Syriza, Podemos, Nouvelle Donne. The alternative to the Europe of Draghi-Macron


from the blog of Bernard Leon (reprinted by permission of the author)

[Note for non-French readers: Mario Draghi is the President of the European Central Bank, while Emmanuel Macron is the French Economy Minister.]


Representatives of two young political parties Podemos (Spain) and Syriza (Greece) met Friday, March 27 at the Maison des Mines in Paris to discuss their feedback with activists of Nouvelle Donne who share with them the same desire for an alternative to the political parties, both of the right and of the left, who have lost their democratic identity throughout Europe.

The results of the second round of departmental elections in France reflect the comments of the anti-Mafia Judge Roberto Scarpinato, who wrote in 2008 in “The Return of the Prince” (Contre Allée Editions), “People everywhere perceive and experience in their own flesh the pressure of social suffering that is growing day by day . . . That’s why political power today has no social respect.” Eric Alt, on behalf of Nouvelle Donne, opened the evening to a young and attentive audience, by recalling the principles that were used by Pablo Iglesias, the leader of Podemos, to carry out their work.

– No more pessimism, which is always an excuse to do nothing.

– Show courage. Have no fear to call a spade a spade. To call Macron an oligarch. Keep in mind his statement earlier this year: “We need young people who want to be billionaires,” had he told Les Echos. To the dismay of some socialists.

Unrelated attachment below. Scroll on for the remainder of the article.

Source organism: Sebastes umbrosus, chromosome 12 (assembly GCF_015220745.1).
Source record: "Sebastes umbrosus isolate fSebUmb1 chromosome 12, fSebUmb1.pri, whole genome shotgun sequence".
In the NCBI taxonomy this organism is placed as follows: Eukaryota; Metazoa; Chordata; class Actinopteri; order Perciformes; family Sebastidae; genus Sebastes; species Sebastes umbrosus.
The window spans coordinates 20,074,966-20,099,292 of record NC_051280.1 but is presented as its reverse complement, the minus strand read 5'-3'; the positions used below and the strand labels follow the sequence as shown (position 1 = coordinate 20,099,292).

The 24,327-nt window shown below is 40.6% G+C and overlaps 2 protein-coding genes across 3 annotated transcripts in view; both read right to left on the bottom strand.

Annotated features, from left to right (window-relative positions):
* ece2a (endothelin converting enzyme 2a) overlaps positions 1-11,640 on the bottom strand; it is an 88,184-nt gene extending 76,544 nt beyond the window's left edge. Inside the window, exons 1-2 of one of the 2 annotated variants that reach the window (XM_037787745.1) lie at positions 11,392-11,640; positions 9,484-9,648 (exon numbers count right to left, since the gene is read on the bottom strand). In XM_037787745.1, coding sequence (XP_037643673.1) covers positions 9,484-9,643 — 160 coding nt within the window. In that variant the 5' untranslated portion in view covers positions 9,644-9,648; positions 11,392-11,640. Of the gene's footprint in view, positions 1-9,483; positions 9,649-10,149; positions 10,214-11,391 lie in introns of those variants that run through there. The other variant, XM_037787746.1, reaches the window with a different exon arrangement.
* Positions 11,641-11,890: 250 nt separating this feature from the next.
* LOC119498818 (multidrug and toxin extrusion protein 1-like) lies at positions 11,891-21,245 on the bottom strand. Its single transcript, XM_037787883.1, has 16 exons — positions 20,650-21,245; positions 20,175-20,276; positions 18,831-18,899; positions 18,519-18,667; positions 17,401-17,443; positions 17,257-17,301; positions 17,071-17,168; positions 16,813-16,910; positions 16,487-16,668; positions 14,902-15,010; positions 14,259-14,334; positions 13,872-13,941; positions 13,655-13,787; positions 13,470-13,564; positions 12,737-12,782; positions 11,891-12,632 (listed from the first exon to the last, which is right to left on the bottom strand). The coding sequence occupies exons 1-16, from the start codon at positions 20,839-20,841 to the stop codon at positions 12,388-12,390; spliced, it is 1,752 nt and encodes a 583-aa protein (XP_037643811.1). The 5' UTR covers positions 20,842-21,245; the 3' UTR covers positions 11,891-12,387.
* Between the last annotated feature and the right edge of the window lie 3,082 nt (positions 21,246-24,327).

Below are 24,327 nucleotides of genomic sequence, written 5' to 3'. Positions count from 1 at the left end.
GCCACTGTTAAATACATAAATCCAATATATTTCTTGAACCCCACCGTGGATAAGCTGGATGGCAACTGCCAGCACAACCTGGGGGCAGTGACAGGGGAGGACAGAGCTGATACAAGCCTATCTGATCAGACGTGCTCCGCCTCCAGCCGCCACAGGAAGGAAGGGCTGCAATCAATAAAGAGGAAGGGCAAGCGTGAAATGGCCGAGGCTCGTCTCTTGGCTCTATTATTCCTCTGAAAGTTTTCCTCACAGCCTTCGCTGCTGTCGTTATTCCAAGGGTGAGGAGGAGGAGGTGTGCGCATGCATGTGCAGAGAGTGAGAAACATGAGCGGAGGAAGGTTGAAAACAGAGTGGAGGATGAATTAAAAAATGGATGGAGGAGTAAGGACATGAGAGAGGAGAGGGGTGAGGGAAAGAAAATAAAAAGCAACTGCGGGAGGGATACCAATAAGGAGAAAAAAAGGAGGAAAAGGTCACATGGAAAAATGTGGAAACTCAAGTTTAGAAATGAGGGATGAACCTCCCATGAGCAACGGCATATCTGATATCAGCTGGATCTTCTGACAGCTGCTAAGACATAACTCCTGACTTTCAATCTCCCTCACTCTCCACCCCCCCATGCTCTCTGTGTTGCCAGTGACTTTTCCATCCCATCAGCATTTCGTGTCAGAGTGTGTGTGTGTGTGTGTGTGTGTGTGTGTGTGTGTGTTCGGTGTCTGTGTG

– Show your pride and audacity. These two qualities were the basis for the great popular movement marches called the “Tides” in Spain, as well as the events of 18 March in Frankfurt on the occasion of the inauguration of the new headquarters of the ECB, a building that costs 1.3 billion euros, to protest against the austerity imposed by the EU institutions: the ECB, the IMF, and the Commission.

– Change the look of politics which shows a “Potemkin facade,” a true optical illusion that hides a vacuum inside.

– Show empathy for our fellow man. Rise up to the level of the people. Listen to what Rosanvallon calls “the parliament of the invisibles”.

A red thread connects the three parties, Spanish, Greek and French, but in a different temporality, that of the need to free ourselves individually and collectively from the powers that control us. This implies, and I quote again Roberto Scarpinato “a deconstruction process of cultural imposititions that permeate our lives from an early age.” This requires change and Podemos and Syriz should help us.

Let’s get started. Where do Syriza and Podemos come from? Where are they now? Where are they going and where are we going? What can we imagine today that can be possible tomorrow?

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(click here for the original French version)

Question for this article:

Movements against governmental fiscal austerity, are they part of the global movement for a culture of peace?

Readers’ comments are invited on this question.